However, with Tesla (NASDAQ:TSLA) announcing their Giga Factory, which is expected to begin production in 2017, investors are flocking to stocks involved in the lithium market. SQM's recent bounce in stock price can be largely attributed to this news, and for good reason. While Tesla's plans and predictions are extremely ambitious, it has the potential to completely revolutionize the lithium market. The Giga Factory plans to produce more battery power than the entire world produced in 2013. Long-term, the demand for lithium will continue to grow by leaps and bounds, and SQM will reap the rewards of being the lowest cost producer in the world.

Potash Market

The breakup of the Russian/Belorussian potash cartel, which sent potash prices plummeting in August 2013, has been well-documented and was a major reason for SQM's disastrous 2013. SQM saw prices in the potash market 16% lower than 2012, but also saw sales volume increase 18% in 2013. The company expects total market demand for potassium chloride to grow in 2014 to 55 million tons, and the company expects its own sales volume to increase another 10%. Potash prices bottomed in late 2013 and are expected to rise in 2014. SQM CEO, Patricio Contesse, stated,

We remain confident that total potash demand levels in 2014 will surpass levels recorded during 2013, this could lead to a positive change in the pricing situation we have seen in recent months.

Even with depressed prices seen in 2013, potassium chloride and sulfate accounted for 23% of the company's gross profit. SQM has heavily invested in the expansion of its potassium-based products at the Salar de Atacama location and expects effective production capacity to increase to 2.3 million MT in 2014.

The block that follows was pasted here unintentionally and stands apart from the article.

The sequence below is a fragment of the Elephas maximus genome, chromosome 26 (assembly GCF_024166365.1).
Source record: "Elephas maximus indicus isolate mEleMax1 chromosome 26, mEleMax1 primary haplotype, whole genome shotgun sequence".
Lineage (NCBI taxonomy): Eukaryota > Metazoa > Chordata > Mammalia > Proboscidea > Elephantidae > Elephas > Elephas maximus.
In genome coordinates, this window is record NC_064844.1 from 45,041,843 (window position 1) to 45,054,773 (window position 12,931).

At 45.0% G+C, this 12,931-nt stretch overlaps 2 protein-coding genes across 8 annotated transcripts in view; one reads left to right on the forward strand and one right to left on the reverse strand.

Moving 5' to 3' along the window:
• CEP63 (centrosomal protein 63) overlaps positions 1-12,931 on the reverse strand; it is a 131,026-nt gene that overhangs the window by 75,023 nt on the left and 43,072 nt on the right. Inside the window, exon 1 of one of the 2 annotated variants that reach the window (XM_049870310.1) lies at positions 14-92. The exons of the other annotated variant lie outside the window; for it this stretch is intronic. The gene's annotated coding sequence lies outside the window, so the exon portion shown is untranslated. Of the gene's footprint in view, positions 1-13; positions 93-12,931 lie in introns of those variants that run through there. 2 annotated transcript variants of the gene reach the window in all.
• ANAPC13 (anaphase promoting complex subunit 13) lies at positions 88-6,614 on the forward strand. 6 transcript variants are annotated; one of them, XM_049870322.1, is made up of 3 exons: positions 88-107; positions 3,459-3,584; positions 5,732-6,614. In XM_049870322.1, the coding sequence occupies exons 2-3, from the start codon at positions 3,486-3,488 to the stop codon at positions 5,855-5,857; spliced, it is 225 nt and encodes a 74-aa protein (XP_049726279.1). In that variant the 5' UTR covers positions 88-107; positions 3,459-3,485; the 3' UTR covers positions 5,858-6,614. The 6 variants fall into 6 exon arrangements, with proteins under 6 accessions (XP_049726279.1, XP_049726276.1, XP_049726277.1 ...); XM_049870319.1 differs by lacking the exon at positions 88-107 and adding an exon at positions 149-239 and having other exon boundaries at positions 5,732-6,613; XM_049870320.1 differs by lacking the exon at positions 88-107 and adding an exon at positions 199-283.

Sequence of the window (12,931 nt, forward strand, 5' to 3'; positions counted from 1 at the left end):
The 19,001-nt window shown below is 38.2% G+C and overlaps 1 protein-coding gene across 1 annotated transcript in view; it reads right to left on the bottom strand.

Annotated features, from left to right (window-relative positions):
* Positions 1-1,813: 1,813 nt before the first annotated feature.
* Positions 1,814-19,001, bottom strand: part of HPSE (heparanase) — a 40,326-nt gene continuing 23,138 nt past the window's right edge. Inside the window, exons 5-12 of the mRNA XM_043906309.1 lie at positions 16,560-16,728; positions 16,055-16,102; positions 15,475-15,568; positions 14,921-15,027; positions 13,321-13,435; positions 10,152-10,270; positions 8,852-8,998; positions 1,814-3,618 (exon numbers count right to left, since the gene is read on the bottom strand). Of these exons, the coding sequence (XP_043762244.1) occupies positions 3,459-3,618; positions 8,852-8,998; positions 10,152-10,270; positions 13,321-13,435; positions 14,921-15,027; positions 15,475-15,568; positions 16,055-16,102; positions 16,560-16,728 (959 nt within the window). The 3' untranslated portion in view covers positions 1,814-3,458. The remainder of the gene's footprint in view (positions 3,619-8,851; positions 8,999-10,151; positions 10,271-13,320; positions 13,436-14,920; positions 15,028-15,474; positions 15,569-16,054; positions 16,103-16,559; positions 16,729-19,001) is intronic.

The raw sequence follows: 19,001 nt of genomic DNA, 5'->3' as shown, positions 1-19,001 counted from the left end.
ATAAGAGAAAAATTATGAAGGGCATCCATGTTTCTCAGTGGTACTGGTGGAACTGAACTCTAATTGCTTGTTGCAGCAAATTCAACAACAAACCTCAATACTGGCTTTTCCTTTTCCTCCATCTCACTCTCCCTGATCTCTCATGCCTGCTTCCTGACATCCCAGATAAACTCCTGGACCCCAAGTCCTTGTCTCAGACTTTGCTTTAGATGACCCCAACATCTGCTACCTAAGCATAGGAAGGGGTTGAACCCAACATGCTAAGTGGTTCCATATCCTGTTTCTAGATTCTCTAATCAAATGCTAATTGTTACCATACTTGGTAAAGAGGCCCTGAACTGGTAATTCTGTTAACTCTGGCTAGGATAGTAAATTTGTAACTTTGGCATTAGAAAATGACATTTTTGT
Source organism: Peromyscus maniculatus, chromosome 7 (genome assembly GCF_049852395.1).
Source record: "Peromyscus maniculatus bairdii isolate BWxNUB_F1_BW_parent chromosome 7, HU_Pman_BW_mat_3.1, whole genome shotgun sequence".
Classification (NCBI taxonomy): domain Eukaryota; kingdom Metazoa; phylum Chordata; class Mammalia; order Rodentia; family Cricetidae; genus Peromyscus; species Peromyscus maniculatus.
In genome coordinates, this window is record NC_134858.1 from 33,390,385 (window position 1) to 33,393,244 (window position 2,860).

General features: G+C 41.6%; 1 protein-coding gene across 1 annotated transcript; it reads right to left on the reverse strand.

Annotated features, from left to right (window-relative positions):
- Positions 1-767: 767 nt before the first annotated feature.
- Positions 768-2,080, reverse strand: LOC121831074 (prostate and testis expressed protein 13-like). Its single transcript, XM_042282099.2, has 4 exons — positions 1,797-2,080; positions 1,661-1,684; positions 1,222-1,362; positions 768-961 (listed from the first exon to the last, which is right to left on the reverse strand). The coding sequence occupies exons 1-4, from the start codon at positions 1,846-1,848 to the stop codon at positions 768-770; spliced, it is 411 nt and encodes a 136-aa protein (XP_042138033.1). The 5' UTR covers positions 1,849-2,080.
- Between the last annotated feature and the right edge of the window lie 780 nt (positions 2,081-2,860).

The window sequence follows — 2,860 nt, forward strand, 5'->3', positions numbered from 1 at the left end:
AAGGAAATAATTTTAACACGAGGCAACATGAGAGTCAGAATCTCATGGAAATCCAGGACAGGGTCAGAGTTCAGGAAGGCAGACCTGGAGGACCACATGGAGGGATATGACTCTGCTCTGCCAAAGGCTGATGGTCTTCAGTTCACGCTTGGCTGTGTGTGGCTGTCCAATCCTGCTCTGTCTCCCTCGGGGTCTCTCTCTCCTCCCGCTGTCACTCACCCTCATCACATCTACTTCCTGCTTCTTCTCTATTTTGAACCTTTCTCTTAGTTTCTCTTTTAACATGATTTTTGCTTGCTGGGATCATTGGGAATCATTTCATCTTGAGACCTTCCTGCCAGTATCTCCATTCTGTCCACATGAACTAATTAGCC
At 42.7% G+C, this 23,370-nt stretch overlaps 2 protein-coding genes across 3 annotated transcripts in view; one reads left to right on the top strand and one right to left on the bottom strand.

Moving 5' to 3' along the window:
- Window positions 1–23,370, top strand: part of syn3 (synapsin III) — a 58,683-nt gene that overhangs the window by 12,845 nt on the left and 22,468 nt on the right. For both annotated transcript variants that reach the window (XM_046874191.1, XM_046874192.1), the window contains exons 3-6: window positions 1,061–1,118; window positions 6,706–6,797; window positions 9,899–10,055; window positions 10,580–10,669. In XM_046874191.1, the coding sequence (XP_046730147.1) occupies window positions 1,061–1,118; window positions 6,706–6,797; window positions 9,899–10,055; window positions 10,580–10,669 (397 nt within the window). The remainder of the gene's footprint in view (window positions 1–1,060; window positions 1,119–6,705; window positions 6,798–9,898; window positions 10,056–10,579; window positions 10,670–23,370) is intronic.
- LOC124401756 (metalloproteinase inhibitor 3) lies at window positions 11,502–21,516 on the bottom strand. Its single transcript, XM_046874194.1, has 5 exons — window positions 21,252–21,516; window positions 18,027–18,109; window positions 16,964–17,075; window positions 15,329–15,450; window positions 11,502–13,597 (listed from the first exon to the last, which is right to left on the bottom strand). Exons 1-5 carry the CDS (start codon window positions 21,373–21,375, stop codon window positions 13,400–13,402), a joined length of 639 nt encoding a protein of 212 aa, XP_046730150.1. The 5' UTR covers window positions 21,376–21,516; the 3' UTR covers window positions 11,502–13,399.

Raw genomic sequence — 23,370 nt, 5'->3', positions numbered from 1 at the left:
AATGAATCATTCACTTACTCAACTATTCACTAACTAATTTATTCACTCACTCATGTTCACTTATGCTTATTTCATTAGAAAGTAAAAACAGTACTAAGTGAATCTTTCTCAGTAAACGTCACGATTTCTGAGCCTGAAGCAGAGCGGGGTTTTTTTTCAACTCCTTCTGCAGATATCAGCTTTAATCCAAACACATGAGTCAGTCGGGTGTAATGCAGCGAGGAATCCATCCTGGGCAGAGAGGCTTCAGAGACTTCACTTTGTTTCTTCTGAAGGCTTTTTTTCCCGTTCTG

Capital Expense Reduction

SQM undertook intensive capital investments from 2009-2013. The biggest project was increasing potassium chloride production at Salar de Atacama from 800,000 metric tons to 2.3 million metric tons per year. The company also constructed a potassium nitrate plant in Coya Sur that now has the capacity to produce 300,000 metric tons per year. Iodine capacity was also increased to 12,500 metric tons per year. During 2013, the company spent $371 million in capital expenses. In 2014, with these improvements completed, capital expenses are projected to be cut by nearly 60% to $150 million. This $221 million cut in capital expenses will help bottom line numbers significantly in 2014.


SQM limped through the 2013 finish line, but has already shown a healthy bounce back in 2014. While iodine and industrial chemical business segments are expected to have another weak year, the company is in great position long-term. Reduction in costs, exposure to the booming lithium market and a rebound in potash prices should continue to push SQM higher. The company enjoys a debt/equity of 1.08, current ratio of 2.80 and EBITDA margin of 39%. All of this during one of the company's worst year on record. SQM's stock probably won't sustain the rapid rise seen thus far in 2014, but long-term investors can still get in at a very reasonable rate.

Disclosure: I am long SQM. I wrote this article myself, and it expresses my own opinions. I am not receiving compensation for it (other than from Seeking Alpha). I have no business relationship with any company whose stock is mentioned in this article.